I’ve said for 20 years, before Trump and Barack Obama came onto the scene, that America was changing.

In 1984, I met with a popular congressman who was in Jerusalem, to where I had moved from Minneapolis in 1983. I asked if he was running again, and he answered yes. I asked if he would win again, and he said no. He said he was a liberal Republican and that they were a dying breed.

I believe in democracy. In Israel, and in America, there is what’s called the will of the people. I often don’t like the results, but I always value the process.

So I am sad. Sad about seeing how divided my Minnesota friends are and how they aren’t willing to accept or even listen to other people’s views — just their own.

Isn’t that the new definition of an extremist — one who doesn’t think like I do?

It’s been over a year since President Trump was voted into office. If he’s no good, he will only have a four-year term. That is also democracy. But be it four years or eight years, it’s still democracy.

Too bad many Americans stopped believing in democracy.

Steven Toberman, Jerusalem, Israel


Editor’s note: For more letters from readers about the results of the various questions asked in the recent Star Tribune Minnesota Poll, see


Lucky to have had Humphrey, Mondale representing us

Thank you for the excellent reflections on the outstanding contributions to our country and the world by Hubert Humphrey and Walter Mondale (“Dynamic duo,” commentaries by Norman Sherman and John G. Stewart, and by Lawrence R. Jacobs, Opinion Exchange, Jan. 14). Growing up and coming of age in Minnesota, I did not realize until later that every state did not have senators of their character, compassion and intelligence. Nor did I realize how fortunate Minnesotans were to have them so well represent the values Minnesotans share — or should share. All I knew is that I was proud of them then and grateful to them now.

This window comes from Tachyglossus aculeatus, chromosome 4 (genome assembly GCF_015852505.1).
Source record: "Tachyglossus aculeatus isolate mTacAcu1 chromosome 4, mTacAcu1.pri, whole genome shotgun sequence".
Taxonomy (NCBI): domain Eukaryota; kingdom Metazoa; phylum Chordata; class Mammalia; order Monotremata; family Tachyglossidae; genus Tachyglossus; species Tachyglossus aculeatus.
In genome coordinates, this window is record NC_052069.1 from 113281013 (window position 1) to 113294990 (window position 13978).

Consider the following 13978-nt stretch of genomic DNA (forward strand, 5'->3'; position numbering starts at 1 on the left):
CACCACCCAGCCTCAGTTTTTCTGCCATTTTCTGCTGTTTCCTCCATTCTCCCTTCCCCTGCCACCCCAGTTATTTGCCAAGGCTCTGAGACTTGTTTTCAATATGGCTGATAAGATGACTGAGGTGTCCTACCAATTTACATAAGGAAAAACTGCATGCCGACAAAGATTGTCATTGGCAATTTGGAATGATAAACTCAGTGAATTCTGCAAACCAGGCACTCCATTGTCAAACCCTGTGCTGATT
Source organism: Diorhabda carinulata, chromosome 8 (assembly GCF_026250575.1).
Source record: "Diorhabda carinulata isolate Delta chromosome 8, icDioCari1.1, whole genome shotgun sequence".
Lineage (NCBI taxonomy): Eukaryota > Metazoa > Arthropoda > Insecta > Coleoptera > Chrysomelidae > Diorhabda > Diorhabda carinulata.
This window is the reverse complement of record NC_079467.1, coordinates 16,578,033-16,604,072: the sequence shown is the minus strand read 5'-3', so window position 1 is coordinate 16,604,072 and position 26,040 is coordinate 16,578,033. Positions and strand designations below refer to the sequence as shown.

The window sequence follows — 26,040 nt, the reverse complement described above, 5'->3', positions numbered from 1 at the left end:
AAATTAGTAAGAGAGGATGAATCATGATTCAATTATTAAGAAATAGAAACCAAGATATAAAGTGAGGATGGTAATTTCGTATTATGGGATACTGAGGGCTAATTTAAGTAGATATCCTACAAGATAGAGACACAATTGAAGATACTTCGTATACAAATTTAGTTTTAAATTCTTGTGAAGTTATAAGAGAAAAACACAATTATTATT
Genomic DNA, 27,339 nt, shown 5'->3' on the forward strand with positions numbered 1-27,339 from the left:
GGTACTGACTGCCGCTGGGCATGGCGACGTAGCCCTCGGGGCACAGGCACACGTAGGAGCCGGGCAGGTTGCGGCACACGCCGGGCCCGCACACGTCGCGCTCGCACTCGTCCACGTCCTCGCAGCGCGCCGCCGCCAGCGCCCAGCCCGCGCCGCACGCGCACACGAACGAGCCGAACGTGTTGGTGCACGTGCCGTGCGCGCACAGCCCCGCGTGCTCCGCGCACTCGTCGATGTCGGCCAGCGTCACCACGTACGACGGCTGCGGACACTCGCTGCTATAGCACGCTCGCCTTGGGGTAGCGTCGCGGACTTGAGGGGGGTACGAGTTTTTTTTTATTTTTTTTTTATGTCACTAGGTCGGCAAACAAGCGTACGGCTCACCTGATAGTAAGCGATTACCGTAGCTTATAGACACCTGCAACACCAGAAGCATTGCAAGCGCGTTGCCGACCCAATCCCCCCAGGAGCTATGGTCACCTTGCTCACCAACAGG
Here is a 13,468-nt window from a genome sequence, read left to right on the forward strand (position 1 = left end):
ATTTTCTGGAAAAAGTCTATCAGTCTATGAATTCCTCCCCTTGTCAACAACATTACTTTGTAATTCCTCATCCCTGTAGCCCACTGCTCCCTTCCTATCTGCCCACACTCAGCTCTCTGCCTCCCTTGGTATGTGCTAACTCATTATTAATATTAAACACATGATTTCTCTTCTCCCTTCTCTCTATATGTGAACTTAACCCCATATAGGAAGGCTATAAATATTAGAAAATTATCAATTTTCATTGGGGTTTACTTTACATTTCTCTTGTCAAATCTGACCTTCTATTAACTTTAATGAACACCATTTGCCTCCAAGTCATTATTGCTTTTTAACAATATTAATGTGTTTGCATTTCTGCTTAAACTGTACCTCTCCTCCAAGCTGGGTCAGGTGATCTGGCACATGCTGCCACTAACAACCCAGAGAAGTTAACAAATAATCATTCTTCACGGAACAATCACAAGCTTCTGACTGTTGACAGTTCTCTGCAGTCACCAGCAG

Mary Christine Bader, Wayzata

• • •

As I read the two excellent articles on Mondale and Humphrey, I realized how different our nation’s history would be if they had both prevailed in their respective presidential bids.

I don’t think it’s necessary to elaborate much on what being spared Richard Nixon would have meant to the nation — especially considering what replacing him with a fundamentally decent human such as Humphrey would have meant.

Inserting Mondale in place of the patron saint of Republican establishment, Ronald Reagan, would have also had a huge impact. Reagan’s mindless and often spurious criticism of “government” set the stage for the two worst presidents in modern history and their disastrous administrations.

Mondale’s and Humphrey’s biographies illustrate why it is so critical to have smart, moral and competent individuals in government.

The miscreant now occupying the White House rails against the “deep state,” which apparently consists of anyone competent in their job function, and make no mistake, competent people are being fired by or running away from the Trump dumpster fire every day (see “Will The Federal Civil Service Defends Us” at HuffPost, Aug. 9, 2017;

Many will say “good riddance,” but what they are missing is that while much of the damage done by the current administration can be undone in the short term, the damage done to critical expertise and competence within government agencies cannot be repaired easily or quickly. And all U.S. citizens and their progeny will suffer equally as a result.

Gene Case, Andover